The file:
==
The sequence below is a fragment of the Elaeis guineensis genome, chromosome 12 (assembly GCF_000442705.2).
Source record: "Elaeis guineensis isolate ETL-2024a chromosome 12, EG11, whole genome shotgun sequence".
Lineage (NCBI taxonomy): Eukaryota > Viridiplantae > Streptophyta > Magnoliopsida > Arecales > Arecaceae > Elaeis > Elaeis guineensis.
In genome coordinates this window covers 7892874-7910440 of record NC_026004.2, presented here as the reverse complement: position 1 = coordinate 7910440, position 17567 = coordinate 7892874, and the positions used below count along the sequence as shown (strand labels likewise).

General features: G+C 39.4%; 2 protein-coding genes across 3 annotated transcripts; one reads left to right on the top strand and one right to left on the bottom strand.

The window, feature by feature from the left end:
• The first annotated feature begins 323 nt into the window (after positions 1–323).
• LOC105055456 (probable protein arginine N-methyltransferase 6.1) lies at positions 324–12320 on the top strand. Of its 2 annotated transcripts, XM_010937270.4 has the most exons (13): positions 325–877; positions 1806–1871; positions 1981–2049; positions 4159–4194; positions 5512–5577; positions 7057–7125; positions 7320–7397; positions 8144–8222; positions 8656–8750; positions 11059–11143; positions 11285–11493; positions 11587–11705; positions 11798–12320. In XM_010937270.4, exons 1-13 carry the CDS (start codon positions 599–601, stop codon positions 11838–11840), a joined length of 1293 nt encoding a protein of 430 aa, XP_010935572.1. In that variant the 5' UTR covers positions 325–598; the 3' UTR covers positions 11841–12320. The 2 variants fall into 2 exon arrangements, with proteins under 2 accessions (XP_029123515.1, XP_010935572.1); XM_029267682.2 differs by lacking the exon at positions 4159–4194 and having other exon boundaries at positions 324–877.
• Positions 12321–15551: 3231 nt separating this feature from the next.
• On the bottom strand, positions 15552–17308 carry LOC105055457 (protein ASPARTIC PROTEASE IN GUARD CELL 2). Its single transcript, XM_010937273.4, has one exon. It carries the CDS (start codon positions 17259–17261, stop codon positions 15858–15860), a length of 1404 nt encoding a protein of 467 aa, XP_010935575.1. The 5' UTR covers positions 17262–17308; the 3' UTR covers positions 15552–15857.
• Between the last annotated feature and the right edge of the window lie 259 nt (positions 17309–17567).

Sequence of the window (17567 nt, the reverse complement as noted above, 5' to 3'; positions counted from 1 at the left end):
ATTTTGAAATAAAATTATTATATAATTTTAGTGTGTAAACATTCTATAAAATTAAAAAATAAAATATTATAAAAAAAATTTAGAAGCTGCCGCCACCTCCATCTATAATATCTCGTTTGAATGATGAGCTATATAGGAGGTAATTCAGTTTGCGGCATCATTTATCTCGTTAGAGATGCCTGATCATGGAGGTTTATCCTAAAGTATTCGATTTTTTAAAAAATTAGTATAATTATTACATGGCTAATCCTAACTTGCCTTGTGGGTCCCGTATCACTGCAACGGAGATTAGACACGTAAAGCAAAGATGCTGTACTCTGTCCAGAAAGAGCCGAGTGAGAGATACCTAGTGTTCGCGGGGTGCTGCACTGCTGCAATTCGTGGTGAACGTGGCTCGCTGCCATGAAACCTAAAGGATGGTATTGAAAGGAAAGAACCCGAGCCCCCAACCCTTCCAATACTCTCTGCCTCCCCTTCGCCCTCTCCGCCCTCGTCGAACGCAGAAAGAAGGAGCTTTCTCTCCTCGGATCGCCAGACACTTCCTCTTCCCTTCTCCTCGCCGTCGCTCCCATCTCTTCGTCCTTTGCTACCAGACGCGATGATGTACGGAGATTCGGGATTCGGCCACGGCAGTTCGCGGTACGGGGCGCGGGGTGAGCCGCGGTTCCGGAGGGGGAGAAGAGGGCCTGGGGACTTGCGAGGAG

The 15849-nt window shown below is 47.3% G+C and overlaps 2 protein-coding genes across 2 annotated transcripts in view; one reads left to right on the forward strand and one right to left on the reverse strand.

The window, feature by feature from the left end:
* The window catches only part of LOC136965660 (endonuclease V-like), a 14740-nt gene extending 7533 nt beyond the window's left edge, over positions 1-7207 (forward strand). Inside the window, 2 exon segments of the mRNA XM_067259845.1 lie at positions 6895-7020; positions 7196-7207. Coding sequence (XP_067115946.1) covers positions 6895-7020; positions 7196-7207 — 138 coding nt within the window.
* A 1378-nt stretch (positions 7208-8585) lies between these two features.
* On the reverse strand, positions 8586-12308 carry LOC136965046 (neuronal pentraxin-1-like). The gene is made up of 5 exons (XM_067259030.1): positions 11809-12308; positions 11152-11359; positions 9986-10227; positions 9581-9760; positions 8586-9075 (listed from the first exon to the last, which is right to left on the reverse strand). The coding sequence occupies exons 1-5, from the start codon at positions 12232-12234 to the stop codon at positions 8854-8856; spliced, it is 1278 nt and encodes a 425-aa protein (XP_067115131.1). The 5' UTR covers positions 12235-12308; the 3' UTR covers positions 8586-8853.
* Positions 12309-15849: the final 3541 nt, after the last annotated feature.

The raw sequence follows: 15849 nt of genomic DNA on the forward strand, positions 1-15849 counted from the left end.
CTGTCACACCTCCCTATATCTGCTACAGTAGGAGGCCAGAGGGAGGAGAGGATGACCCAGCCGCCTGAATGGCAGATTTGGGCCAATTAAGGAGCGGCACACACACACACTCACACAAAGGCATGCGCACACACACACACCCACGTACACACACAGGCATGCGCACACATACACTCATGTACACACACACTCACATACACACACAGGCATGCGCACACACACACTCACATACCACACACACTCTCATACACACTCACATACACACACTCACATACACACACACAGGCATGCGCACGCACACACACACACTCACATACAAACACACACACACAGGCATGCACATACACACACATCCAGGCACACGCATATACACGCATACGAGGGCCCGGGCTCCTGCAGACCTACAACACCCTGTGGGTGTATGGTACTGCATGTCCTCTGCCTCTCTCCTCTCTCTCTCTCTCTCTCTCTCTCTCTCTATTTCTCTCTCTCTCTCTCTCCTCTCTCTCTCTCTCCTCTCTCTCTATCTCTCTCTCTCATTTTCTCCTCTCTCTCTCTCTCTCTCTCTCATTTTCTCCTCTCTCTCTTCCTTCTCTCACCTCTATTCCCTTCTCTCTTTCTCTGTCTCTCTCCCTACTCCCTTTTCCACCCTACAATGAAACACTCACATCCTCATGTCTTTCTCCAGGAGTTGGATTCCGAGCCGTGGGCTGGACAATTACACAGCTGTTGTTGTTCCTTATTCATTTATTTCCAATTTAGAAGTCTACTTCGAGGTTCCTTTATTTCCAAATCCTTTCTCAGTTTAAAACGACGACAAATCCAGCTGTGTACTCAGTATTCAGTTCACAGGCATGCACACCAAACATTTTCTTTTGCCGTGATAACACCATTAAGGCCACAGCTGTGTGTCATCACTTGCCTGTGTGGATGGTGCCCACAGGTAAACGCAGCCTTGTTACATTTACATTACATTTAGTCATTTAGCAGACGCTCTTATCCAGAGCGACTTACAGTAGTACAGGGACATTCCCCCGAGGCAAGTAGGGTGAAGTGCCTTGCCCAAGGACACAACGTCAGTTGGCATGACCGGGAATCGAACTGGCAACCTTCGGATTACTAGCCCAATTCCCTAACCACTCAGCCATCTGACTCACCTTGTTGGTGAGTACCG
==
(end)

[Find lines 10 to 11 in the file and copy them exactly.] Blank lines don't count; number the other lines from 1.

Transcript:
• On the bottom strand, positions 15552–17308 carry LOC105055457 (protein ASPARTIC PROTEASE IN GUARD CELL 2). Its single transcript, XM_010937273.4, has one exon. It carries the CDS (start codon positions 17259–17261, stop codon positions 15858–15860), a length of 1404 nt encoding a protein of 467 aa, XP_010935575.1. The 5' UTR covers positions 17262–17308; the 3' UTR covers positions 15552–15857.
• Between the last annotated feature and the right edge of the window lie 259 nt (positions 17309–17567).